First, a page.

UC Berkeley researchers published a commentary on Nov. 13 encouraging international governments and those in the western Sahel region of Africa to help prevent political and economic downfall in the Sahel area.
The commentary — published in Nature — discusses current threats to the Sahel region, including climate change, population growth and widespread malnutrition. Specifically, in the study, the authors urge governments to “invest in girls’ education; expand people’s access to family-planning information and services; increase agricultural production; and increase security using local police forces as well as national and international military services.”
The countries in the Sahel, located between the Sahara Desert and Sudanian Savannah, are grouped together because of similarities in climate, culture, livelihood and colonial history. According to co-author and campus doctoral candidate in the environmental science, policy and management department Lorenzo Rosa, the region is expected to see greater effects from climate change relative to other parts of the world.
“There are some regions in the world where rising temperature will be more and some regions where it’s going to be less,” Rosa said. “This is one of the regions where the temperature is going to rise way more than the average.”
The temperature is projected to increase by 3 degrees Celsius from 1950 levels, while the population is expected to more than double to by 2050, according to the commentary.
The commentary also highlights threats of famine, rapid population growth and bad agriculture practices. In Niger, for example, 42% of children suffer from stunting — their growth is impeded as a result of nutritional insufficiency — according to the article.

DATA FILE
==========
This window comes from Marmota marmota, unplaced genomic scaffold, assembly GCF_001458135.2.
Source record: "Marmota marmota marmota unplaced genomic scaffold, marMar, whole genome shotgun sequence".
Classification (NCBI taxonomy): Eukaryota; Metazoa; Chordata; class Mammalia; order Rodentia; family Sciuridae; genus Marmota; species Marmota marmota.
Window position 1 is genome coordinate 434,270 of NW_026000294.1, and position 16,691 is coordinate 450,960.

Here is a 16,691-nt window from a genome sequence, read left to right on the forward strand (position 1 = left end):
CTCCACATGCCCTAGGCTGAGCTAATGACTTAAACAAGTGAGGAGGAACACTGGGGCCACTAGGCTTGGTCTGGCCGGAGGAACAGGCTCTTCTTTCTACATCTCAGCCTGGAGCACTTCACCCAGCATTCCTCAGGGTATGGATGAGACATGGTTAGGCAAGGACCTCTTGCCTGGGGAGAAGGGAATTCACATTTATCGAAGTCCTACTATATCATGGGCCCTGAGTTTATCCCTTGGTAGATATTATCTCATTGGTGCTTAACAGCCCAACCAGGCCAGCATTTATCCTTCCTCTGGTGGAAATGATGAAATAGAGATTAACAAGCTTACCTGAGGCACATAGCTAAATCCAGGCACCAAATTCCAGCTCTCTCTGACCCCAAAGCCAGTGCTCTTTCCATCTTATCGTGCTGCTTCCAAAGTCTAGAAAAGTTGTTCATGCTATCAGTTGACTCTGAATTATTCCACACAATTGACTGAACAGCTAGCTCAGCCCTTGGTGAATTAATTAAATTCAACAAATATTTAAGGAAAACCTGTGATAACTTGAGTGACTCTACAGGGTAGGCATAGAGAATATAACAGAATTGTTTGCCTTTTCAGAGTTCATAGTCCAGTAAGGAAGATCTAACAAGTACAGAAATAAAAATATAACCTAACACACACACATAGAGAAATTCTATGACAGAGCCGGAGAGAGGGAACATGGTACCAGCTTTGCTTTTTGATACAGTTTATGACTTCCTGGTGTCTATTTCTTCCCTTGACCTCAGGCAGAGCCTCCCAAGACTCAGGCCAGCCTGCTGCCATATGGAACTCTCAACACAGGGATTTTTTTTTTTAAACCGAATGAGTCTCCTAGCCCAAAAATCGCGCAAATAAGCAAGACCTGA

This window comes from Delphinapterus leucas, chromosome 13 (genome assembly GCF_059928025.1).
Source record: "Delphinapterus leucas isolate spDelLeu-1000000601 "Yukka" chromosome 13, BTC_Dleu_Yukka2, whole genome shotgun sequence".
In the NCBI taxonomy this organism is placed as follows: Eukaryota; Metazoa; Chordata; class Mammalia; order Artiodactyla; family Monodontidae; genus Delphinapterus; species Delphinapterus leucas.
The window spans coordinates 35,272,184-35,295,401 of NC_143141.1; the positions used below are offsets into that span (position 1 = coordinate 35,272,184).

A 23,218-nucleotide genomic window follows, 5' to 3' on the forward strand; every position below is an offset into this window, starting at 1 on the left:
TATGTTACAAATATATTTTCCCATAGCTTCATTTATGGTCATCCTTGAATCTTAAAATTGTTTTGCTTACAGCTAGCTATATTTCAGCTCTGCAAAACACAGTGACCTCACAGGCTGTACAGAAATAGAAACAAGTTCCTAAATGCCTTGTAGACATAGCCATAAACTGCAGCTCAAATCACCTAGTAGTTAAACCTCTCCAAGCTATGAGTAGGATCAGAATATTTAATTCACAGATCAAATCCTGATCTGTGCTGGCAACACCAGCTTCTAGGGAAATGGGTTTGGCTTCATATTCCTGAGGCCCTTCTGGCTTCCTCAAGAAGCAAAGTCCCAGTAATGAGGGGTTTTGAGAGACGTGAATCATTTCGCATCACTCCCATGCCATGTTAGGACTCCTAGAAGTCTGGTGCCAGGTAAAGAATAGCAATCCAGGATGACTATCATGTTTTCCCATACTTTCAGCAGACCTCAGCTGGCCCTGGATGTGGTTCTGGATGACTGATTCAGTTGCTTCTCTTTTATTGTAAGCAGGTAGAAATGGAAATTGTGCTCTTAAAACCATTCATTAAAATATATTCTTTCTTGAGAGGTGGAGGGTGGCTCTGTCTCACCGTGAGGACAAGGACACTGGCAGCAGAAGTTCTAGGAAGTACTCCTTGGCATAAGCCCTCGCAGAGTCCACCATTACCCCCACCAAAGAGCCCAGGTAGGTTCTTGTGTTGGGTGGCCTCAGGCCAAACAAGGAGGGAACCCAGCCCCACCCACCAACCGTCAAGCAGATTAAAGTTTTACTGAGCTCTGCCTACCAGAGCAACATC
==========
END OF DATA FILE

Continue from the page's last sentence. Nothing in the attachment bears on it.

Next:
“A good proportion of the population is not … as physically and mentally able as they would have been if they had better nutrition as children,” said co-author Alisha Graves, who works as an academic coordinator at the UC Berkeley Bixby Center for Population, Health and Sustainability.
To improve agriculture, the commentary suggested that the Sahel invests in irrigation, as only 4% of crops in the region are currently irrigated, Rosa said. He added that improving irrigation could potentially feed 140 million more people.
The commentary emphasizes the importance of increasing female empowerment to improving the conditions in the Sahel. Fadji Maina, co-author of the commentary and postdoctoral researcher at Lawrence Berkeley National Laboratory, noted that women in the region tend to marry and have children at a younger age and, as a result, do not finish school.
Next year, the Organizing to Advance Solutions in the Sahel initiative, which Graves co-founded, will hold a conference advocating for female education and family planning from European donors.
“Most girls and women from this region have very little decision-making power over their lives,” Graves said. “Being literate and having the ability to make decisions about family size is central to women’s empowerment.”